The outstanding aesthetic significance of the convent, and in particular its chapel, is witnessed by the thousands of visitors from New South Wales and beyond who come to admire and enjoy it each year.
The Convent of Mercy Singleton, in the heart of the Hunter Valley, is significant for its size, grandeur, uniqueness and architectural interest, as well as for the historic narrative that the site documents. While it encompasses some of the early local church history, the story of this convent is first and foremost the story of a dedicated, intelligent and enterprising group of women whose influence spread well beyond their established roots.
Although typical of the Australian religious “motherhouse” of the nineteenth century, the Convent of Mercy Singleton is rare in its remarkable degree of preservation, which endows it with its unique potential for interpretation.
In its grounds, buildings and contents it holds the memory of a way of life for Catholic women that was once quite common, but is now rapidly disappearing – the life of “the nun”. Its story is representative of the stories of founding convents of nuns throughout the state.
The convent precinct, containing buildings spanning the years from the mid nineteenth century to the late 1920s, and associated with the nearby historic St Patrick’s church, has connections with early significant civil and church
figures including Governor Lachlan Macquarie, John Browne, Archbishop John Bede Polding, Bishops James Murray and Matthew & James Quinn, Cardinal Francis Moran, Deans John Rigney and James Hanly, Reverend Mother Mary Stanislaus Kenny, and Frederick Burnhardt Menkens.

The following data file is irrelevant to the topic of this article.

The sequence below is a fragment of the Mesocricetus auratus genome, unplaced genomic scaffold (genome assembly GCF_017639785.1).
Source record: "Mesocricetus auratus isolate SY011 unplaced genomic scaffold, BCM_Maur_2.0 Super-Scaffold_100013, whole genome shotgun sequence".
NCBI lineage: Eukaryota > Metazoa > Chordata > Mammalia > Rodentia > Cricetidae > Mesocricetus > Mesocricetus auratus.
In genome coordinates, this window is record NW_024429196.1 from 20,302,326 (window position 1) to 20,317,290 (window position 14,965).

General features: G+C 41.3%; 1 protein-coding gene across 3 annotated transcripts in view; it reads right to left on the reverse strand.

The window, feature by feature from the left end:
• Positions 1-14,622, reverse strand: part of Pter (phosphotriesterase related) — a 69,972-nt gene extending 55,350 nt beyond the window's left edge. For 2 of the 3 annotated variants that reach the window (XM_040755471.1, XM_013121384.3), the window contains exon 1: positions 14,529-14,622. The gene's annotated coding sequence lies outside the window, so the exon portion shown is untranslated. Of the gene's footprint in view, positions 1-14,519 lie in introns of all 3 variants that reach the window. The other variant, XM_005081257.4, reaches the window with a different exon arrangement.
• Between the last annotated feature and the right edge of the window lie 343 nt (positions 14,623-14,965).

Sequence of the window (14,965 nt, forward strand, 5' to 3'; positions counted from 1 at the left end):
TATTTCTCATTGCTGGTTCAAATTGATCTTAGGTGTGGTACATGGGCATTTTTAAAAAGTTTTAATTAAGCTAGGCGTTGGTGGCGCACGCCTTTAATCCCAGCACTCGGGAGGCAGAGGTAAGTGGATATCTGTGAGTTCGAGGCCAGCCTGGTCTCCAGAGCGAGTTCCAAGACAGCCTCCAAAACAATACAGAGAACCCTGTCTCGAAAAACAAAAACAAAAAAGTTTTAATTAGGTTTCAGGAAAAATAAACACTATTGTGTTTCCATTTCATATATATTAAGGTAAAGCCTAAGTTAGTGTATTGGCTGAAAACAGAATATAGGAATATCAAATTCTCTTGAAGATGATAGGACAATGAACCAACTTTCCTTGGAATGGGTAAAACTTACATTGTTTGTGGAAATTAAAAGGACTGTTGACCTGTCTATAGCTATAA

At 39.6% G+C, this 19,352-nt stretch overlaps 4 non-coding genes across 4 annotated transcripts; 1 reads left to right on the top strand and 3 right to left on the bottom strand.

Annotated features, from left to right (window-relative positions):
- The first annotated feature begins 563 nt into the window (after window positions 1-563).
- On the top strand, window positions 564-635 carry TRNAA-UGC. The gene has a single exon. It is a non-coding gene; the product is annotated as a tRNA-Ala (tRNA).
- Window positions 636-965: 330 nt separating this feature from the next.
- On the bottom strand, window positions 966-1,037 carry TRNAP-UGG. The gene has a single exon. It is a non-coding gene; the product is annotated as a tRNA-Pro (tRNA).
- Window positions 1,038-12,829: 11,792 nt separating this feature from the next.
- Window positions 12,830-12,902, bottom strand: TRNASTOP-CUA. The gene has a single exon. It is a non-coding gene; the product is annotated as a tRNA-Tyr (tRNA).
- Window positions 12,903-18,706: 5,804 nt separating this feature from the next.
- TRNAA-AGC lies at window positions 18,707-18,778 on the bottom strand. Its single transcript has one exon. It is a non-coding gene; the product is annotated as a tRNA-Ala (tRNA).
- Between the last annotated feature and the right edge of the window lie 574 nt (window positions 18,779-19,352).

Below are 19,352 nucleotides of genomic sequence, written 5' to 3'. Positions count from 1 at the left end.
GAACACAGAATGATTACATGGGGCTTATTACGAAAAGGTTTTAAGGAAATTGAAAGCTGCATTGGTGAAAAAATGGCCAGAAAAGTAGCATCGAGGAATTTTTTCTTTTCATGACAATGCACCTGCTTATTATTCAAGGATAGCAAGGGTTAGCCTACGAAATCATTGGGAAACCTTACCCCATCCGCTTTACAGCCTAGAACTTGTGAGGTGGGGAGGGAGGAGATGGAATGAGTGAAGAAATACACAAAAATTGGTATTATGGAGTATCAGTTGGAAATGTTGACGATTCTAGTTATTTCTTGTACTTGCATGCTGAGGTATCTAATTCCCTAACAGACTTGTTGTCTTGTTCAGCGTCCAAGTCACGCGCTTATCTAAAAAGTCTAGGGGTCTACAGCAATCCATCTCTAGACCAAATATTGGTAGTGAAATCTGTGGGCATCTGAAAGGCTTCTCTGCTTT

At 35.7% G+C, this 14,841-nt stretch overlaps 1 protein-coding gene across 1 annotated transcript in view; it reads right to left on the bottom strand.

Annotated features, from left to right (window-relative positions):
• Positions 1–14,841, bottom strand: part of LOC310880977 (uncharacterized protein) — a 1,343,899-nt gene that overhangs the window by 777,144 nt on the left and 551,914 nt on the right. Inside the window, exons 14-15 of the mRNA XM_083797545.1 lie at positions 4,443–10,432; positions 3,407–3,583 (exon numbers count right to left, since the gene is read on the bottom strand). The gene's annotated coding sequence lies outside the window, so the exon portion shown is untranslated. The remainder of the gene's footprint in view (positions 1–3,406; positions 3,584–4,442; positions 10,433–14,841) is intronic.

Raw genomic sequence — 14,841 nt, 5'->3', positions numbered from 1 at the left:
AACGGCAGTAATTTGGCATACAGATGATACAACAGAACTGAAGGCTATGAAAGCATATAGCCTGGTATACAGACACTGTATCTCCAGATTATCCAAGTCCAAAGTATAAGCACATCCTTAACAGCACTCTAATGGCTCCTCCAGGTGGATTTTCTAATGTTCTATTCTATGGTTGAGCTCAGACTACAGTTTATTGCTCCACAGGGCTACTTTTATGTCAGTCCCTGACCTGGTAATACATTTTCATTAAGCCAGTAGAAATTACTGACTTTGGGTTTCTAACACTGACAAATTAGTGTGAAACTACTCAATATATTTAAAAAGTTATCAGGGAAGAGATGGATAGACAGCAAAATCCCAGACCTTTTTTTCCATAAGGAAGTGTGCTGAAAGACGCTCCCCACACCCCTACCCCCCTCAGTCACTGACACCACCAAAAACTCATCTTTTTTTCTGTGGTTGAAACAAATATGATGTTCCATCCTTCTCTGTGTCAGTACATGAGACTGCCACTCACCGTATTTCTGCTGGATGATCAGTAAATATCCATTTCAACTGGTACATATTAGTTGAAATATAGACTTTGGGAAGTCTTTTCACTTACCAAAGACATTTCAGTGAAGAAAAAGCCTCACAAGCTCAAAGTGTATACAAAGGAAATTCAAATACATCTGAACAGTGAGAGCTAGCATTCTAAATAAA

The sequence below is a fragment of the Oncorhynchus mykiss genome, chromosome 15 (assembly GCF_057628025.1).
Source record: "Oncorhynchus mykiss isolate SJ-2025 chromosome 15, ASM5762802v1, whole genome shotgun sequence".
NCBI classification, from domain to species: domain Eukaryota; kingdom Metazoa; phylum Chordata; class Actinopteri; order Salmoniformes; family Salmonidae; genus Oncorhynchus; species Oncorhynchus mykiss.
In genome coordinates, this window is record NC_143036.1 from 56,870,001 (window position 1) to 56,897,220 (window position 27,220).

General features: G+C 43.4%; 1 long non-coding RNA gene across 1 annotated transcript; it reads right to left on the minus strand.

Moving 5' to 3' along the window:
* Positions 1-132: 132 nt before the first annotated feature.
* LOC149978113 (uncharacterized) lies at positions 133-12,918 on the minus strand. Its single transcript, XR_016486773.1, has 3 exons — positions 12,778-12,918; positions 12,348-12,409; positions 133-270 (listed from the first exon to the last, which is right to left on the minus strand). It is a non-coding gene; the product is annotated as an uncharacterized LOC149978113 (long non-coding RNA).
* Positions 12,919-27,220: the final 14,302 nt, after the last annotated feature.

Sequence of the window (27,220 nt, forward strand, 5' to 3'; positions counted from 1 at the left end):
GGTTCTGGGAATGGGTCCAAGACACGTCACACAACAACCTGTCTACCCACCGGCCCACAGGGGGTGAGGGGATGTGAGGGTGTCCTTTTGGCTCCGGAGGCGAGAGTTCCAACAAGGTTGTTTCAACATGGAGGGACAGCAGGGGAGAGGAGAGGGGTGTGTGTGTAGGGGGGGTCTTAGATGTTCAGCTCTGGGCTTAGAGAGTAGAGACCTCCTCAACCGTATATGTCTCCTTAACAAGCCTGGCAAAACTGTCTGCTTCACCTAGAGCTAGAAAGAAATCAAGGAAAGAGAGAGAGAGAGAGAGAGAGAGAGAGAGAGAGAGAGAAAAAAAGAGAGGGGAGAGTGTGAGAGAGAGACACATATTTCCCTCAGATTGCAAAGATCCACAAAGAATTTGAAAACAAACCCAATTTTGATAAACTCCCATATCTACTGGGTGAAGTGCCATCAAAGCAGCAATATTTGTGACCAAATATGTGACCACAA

The Original Cottage Convent is the sole survivor in Australia of an unusual form of late-Georgian cottage. The chapel organ is one of the very earliest chamber pipe organs in the country. The Convent cemetery is unique in its location, integrity and historical record. The convent can make the rare boast of much movable heritage intact and in situ.
The site with its heritage collections lends itself in a unique way to historic, architectural and social research.
Heritage Tours consist of an introductory film followed by a walking tour taking in the heritage room, convent, chapel, chancel and gardens and, if time permits, the Sisters' historic cemetery. Commentary from trained volunteer guides. Convent-made catering is also available, but only in conjunction with a tour.
Costs (per person)
|Tour (2 hours)||$11|
|Morning or Afternoon Tea||$5|
|Full Tour (Morning or Afternoon Tea, Lunch & Tour)||$27|
Frequently Asked Questions
Can I just come for morning tea, lunch or afternoon tea?
No, our convent-made catering is only available in conjunction with a tour.
Do tours need to be pre-booked?
Yes, you need to pre-book a tour (see our contact page). Unfortunately we cannot usually accommodate same-day tours.
Are coach tours catered for?
Yes, we are specially set up to cater for coach tours. Please contact us to discuss your itinerary.
What is the duration of the tour?
The tour lasts 90 minutes including a film. A further 30 minutes is allowed for arrival, departure, toilet etc. Allow a further 20 minutes for Morning or Afternoon Tea and 30 minutes for lunch.
What times of the year can I book?
Any day by appointment, excluding the Easter weekend.
Is there disabled access?
Yes. The tours include a good amount of walking, but it is all flat, with many places to sit along the way.
Are there refreshments available?
Available for large groups only (15+). Morning and Afternoon Tea consists of home-made biscuits, tea and coffee. Lunch consists of sandwiches, slice, tea and coffee.